Collapse Volume V, 135–186


Who’s Afraid of Scientism? (Interview)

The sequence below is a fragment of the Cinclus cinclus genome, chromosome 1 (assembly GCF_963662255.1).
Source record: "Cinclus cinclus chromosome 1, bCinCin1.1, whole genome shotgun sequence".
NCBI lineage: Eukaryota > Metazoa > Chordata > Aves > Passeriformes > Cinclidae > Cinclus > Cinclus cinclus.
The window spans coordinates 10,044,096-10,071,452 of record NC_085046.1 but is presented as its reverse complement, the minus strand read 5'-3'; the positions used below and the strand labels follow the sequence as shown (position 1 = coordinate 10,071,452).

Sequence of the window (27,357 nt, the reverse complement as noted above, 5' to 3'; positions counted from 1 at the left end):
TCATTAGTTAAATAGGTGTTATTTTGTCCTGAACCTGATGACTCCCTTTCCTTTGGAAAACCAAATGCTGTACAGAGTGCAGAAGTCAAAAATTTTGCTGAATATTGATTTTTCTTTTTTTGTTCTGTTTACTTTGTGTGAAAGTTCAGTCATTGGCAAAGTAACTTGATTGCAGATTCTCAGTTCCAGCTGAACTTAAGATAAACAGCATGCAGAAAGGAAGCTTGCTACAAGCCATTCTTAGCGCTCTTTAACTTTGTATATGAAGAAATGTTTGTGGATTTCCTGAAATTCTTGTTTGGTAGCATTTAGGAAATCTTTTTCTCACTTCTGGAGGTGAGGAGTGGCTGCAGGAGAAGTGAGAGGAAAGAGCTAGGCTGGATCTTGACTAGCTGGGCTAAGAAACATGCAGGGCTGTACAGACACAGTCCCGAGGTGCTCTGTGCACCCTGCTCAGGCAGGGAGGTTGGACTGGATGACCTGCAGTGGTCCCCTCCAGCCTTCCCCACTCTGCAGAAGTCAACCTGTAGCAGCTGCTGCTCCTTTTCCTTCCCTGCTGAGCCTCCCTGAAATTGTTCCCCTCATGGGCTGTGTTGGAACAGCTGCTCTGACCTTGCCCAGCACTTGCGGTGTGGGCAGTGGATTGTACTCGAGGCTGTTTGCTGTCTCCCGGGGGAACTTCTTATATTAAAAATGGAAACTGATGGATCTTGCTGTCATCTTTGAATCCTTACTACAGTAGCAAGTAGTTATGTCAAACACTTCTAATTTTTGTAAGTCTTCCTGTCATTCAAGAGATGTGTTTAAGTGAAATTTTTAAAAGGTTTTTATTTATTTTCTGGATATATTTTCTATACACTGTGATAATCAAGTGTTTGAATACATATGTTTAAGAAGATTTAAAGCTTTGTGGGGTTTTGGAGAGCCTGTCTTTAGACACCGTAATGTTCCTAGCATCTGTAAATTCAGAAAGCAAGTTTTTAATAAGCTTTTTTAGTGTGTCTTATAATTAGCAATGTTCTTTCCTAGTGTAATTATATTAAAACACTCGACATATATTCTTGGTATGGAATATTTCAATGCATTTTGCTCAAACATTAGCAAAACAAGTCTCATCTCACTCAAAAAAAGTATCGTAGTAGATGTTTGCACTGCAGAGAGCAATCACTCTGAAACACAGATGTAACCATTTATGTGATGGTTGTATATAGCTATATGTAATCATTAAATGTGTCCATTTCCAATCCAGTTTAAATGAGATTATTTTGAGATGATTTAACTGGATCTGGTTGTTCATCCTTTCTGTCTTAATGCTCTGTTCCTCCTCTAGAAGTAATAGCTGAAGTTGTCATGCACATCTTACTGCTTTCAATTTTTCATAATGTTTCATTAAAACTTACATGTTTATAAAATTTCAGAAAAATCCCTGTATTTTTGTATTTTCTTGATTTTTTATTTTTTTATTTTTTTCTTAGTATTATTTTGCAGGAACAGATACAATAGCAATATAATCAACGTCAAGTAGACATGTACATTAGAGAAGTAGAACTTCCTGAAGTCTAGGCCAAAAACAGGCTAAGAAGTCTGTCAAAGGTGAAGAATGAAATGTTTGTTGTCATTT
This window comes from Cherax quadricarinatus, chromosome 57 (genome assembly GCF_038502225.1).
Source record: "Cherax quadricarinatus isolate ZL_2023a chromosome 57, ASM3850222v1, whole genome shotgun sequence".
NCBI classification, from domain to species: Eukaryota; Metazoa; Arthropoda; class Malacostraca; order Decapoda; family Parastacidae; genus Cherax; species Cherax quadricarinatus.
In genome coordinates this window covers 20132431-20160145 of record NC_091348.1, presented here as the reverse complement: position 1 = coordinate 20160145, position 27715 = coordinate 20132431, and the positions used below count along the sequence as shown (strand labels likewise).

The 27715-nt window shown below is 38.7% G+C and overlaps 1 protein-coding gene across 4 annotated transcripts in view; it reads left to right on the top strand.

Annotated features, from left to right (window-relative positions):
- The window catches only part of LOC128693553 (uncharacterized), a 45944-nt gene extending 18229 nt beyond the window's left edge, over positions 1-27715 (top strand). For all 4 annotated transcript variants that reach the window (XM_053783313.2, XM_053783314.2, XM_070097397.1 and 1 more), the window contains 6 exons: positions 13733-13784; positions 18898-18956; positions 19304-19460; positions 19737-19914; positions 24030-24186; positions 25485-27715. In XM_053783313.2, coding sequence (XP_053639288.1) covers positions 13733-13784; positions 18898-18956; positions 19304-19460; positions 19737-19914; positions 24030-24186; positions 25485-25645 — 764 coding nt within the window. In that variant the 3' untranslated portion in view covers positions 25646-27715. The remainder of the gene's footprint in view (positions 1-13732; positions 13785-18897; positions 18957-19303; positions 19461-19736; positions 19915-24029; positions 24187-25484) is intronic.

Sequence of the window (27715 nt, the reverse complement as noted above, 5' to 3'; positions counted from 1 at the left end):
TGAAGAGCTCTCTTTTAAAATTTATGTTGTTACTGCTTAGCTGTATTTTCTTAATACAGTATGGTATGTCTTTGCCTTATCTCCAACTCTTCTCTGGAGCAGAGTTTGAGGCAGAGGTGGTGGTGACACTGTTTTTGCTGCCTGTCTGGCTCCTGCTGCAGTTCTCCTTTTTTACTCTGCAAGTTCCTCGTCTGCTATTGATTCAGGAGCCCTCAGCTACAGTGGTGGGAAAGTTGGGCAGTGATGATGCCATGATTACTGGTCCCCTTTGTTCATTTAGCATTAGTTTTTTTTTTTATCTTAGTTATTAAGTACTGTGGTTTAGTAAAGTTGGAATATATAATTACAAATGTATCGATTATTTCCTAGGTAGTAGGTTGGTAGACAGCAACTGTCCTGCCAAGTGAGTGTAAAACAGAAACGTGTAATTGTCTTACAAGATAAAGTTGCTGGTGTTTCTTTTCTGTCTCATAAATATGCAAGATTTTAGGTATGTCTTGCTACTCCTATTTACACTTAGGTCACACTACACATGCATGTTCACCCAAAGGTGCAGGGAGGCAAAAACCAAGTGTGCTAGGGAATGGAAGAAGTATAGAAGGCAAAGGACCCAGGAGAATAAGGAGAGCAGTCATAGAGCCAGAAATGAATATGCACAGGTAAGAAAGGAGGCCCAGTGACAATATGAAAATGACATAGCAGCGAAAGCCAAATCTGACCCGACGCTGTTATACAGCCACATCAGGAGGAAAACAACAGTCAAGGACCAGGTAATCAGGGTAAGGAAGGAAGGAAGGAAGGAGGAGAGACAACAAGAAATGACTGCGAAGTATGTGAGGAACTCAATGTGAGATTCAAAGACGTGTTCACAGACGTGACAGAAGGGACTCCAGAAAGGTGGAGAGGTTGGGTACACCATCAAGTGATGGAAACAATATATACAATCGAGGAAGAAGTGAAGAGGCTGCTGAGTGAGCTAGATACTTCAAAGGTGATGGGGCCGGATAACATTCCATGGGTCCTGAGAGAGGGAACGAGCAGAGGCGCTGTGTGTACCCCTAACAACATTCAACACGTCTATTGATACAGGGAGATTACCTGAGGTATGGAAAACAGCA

In 2007 James Ladyman and Don Ross published Every Thing Must Go: Metaphysics Naturalized, an attempt to synthesize Ladyman’s ‘Ontic Structural Realism’ and Ross’s ‘Rainforest Realism’ into a unified metaphysics applicable to science from physics to economics. Beginning with a blistering polemic against what they call ‘neo-scholastic metaphysics’, Ladyman and Ross argue for an approach to metaphysics which goes far beyond the vague science-friendliness characteristic of so much of contemporary soi-disant naturalism in favour of an unabashedly ‘scientistic’ stance. Dispensing with the habitual ontology of ‘little things and microbangings’ which continues to hold sway in contemporary ‘pseudo-naturalist philosophy’, Every Thing Must Go provides the case for a radically naturalistic metaphysics capable of taking on board the most counterintuitive findings of modern physics without impugning the epistemic credentials of the special sciences. In our interview, Ladyman discusses the reasons for his exasperation with philosophers who persist in doing metaphysics as if modern science had never happened, provides a robust defence of ‘the scientistic stance’, and explains how the position developed in Every Thing Must Go provides a heuristic framework for the unification of the sciences via a dialectical synthesis of the strengths of both realism and empiricism…